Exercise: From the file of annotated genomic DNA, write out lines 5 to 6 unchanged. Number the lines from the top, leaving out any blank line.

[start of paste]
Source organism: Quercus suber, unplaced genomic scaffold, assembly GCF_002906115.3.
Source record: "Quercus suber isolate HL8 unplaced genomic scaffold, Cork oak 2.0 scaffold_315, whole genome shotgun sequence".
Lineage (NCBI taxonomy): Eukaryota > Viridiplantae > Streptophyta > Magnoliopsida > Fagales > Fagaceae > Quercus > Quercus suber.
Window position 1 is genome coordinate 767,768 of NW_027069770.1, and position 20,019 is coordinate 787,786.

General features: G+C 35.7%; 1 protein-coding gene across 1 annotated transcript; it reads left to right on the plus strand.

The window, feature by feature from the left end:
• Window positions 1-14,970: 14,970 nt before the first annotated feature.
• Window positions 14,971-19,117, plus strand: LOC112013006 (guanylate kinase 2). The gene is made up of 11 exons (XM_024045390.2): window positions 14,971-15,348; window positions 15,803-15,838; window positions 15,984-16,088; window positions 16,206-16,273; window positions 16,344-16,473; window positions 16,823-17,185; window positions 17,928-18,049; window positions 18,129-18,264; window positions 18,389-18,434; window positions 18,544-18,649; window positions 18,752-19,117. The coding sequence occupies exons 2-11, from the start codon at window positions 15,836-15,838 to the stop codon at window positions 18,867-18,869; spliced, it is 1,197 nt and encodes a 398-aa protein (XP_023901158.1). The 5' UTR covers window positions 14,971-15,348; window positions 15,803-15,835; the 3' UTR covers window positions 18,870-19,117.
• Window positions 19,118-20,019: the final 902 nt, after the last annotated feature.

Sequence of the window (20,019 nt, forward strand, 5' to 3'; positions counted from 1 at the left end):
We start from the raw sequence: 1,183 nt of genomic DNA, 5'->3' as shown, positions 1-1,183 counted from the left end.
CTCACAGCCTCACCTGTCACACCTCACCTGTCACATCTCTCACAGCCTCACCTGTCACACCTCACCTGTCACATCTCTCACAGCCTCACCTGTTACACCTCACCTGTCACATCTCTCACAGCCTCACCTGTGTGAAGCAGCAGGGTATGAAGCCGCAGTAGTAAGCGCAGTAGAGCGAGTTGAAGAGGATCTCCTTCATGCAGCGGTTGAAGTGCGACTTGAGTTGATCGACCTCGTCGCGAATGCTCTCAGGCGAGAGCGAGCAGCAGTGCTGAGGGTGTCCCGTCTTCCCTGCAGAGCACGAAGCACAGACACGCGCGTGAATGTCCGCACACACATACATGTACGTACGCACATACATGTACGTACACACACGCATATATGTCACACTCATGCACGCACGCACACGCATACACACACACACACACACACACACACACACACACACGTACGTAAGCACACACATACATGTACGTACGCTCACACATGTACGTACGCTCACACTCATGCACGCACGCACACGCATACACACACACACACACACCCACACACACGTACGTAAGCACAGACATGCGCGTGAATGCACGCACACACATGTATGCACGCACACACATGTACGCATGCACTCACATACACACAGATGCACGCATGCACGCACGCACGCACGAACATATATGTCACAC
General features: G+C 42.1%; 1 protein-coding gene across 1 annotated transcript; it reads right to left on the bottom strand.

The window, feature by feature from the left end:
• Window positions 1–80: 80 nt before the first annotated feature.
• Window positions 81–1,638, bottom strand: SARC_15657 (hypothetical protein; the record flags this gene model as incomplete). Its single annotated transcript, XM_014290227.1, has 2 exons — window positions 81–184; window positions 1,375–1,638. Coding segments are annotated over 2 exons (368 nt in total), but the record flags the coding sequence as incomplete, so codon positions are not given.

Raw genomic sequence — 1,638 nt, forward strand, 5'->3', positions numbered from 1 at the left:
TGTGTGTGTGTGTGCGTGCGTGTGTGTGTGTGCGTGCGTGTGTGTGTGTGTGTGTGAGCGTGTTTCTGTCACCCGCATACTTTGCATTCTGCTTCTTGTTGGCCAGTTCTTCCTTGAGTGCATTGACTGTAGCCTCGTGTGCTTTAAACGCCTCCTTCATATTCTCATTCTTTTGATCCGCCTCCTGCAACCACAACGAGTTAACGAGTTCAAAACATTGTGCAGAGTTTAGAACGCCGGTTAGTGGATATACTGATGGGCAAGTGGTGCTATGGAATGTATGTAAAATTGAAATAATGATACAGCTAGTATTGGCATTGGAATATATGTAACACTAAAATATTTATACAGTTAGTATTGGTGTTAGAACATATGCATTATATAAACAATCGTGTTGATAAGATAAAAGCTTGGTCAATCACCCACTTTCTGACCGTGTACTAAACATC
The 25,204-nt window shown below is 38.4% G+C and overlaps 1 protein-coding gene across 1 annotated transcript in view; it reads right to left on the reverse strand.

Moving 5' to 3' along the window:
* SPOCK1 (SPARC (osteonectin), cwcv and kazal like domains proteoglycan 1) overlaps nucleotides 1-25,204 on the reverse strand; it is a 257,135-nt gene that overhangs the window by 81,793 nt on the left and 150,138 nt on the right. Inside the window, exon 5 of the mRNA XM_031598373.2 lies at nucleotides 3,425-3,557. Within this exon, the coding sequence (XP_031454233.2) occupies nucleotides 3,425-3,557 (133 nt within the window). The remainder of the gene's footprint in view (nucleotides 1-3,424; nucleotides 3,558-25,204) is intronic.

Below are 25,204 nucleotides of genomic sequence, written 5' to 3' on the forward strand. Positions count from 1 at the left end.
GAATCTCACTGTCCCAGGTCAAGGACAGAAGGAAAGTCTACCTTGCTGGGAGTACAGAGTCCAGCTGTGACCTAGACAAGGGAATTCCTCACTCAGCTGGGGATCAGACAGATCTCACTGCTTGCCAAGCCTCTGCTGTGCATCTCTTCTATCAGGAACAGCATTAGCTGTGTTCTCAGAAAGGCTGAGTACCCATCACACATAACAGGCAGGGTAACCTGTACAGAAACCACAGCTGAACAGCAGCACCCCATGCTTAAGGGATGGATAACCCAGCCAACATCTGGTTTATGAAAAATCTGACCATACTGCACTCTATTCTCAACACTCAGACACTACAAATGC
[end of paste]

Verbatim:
General features: G+C 35.7%; 1 protein-coding gene across 1 annotated transcript; it reads left to right on the plus strand.

The window, feature by feature from the left end: